Yeah, it’s exhausting keeping up with social media and whatever Twitter is now called — it’s X, by the way, even though the URL for the site still says Twitter. And with the many changes that have occurred at the former bird app, users are flocking (pun totally intended) to other newly created social media platforms.
But do you need to?
Unfortunately, there’s no easy answer. Social media is a great tool to promote your book, but there’s no singular way to successfully do social media.
So what is Threads?
Threads is a text-based app that’s part of the Meta universe. With the ability to open an account via your Instagram account, Threads is a great alternative for those looking to take the leap from Twitter to an app with a similar interface and functionality. Threads has a 500-character limit for posts, and consists of a fun feature where you can share your Threads posts directly to your Instagram stories.
There are some downsides to the new app though: Threads definitely looks and performs better on mobile over desktop. Also, it’s really hard to get rid of your account. Want to delete your Threads account? You’re going to have to delete your Instagram account as well. And of course, like many new apps, there are glitches and it can be difficult to find your audience just starting out.
But if you can look past the growing pains, you’ll find an app very similar to Twitter that has the potential
Alternatives to X
If you can’t be on Elon Musk’s app without getting the ick, we understand. It’s important to decide what platform is right for you and post on an app you enjoy. If it becomes a chore, it’s going to feel like a chore. So here are some alternatives to X and Threads:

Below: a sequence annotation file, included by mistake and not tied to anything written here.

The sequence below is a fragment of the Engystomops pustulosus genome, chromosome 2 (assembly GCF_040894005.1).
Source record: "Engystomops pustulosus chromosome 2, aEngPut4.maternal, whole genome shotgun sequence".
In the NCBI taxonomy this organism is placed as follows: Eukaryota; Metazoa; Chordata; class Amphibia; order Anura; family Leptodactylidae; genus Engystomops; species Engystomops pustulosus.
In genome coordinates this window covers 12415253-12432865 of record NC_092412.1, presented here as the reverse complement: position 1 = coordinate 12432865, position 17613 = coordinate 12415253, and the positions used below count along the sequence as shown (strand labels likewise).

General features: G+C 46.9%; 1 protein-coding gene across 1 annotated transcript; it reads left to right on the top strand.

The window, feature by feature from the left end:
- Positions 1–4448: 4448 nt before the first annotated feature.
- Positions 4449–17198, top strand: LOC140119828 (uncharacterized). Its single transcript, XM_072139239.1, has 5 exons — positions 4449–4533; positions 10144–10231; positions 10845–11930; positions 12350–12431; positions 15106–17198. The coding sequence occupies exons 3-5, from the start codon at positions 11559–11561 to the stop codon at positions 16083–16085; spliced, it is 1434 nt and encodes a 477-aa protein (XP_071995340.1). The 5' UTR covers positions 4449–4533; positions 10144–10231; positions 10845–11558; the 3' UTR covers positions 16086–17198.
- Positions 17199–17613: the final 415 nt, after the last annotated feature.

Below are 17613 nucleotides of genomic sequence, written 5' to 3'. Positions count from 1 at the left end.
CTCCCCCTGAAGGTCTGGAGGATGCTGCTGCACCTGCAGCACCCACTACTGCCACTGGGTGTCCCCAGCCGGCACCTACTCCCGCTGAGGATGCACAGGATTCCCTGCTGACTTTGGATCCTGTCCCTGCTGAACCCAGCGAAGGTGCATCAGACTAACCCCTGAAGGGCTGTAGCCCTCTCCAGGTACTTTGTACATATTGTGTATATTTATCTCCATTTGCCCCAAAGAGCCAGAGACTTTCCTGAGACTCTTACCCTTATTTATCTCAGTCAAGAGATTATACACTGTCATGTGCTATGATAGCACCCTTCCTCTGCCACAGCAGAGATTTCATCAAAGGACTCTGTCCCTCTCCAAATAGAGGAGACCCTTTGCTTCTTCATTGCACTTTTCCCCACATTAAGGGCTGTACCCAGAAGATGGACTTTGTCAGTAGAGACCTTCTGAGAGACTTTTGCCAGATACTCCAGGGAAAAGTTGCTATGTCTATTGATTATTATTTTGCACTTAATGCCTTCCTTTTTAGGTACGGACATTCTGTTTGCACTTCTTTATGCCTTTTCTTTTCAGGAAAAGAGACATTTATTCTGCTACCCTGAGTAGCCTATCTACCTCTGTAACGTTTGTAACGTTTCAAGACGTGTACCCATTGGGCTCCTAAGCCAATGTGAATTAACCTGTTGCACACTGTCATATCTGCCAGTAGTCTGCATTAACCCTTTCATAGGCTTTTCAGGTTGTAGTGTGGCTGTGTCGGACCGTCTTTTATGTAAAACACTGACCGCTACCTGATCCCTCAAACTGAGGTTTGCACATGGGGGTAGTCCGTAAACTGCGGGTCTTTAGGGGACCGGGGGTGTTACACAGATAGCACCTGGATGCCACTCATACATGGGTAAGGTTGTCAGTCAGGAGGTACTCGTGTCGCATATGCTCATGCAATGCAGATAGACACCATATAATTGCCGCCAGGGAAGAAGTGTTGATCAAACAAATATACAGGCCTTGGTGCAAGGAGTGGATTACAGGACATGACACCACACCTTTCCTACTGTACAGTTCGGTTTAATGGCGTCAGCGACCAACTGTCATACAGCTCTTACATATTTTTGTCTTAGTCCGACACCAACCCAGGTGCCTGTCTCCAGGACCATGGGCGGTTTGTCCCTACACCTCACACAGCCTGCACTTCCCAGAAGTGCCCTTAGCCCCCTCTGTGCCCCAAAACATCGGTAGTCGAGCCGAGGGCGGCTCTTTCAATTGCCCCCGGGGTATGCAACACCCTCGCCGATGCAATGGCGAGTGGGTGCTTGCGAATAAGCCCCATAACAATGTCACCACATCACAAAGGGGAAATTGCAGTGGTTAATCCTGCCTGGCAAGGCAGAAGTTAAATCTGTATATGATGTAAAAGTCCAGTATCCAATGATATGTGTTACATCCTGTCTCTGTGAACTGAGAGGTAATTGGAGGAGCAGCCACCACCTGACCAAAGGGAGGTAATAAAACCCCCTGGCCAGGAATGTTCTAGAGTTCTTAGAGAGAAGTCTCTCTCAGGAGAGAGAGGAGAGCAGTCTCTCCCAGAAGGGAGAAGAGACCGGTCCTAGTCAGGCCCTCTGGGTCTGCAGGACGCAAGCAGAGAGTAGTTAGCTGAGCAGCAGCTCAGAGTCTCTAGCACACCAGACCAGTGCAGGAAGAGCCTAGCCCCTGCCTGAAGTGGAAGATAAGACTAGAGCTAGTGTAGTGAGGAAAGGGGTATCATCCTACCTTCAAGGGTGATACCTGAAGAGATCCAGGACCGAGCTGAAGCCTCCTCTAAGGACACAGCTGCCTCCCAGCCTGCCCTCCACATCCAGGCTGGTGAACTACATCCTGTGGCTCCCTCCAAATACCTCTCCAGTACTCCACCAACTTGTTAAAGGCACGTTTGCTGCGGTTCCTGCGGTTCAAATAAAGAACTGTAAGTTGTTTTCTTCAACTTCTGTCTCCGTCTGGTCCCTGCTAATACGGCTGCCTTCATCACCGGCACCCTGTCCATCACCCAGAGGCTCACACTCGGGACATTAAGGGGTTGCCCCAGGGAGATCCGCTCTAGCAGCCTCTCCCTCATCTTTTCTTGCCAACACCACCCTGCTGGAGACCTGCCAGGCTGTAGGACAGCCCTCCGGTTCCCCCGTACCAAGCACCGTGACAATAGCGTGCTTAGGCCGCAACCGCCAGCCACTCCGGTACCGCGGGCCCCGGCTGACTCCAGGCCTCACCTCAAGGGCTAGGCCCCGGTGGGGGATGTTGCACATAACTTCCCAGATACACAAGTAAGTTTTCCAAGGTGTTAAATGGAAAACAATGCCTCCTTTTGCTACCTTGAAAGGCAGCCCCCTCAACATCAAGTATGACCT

This definitely isn’t a straightforward alternative like Threads. It’s “decentralized” format declares to put the feed back in the hands of the users, which If you enjoy Reddit or Discord, then you’ll likely be able to catch on to how Mastodon functions.
Billing itself as “a visual conversation at the speed of culture,” the Black-owned app has been developed to monitor abuse and/or hate against communities of color, like that users might have experienced on Twitter.
BlueSky was developed by Twitter’s former CEO, Jack Dorsey, so it stands to reason that there are similarities between the two platforms. It’s like Twitter, stripped down to the essentials. You can still post and include images and repost, but it differs greatly in that, like Mastodon, it’s decentralized, operating on independently run servers rather than one owned by a business.
Visually, it gives off a vibe similar to Facebook, though it labels itself “the nontoxic social network.” If that’s the case, the platform founded by Wikipedia’s creator would be a far cry from Zuckerberg’s.
If all else fails, you can still check out the stalwarts of the social media platforms and get to posting in places like Facebook and TikTok.
What do the numbers say?
Like it or not, X is still the leader when it comes to users. Excluding Facebook, Instagram and TikTok, X is still has millions more users than its closest competitor. Musk claims the platform has over 500 million, though that would be a large increase compared to user numbers in the mid-250 millions in 202 only a year ago.
Threads has over 100 million users, though that still lags greatly behind X. And the alternatives have even less. That doesn’t mean that audiences won’t steadily grow, but it does mean that when it comes to potential to reach the most people, X is still one of the largest platforms.
Ultimately, it’s important to find the platform that works for you. The best method to discover that is by jumping in and testing them out!
Jennifer Vance is a publicist at Books Forward, an author publicity and book marketing firm committed to promoting voices from a diverse variety of communities. From book reviews and author events, to social media and digital marketing, we help authors find success and connect with readers.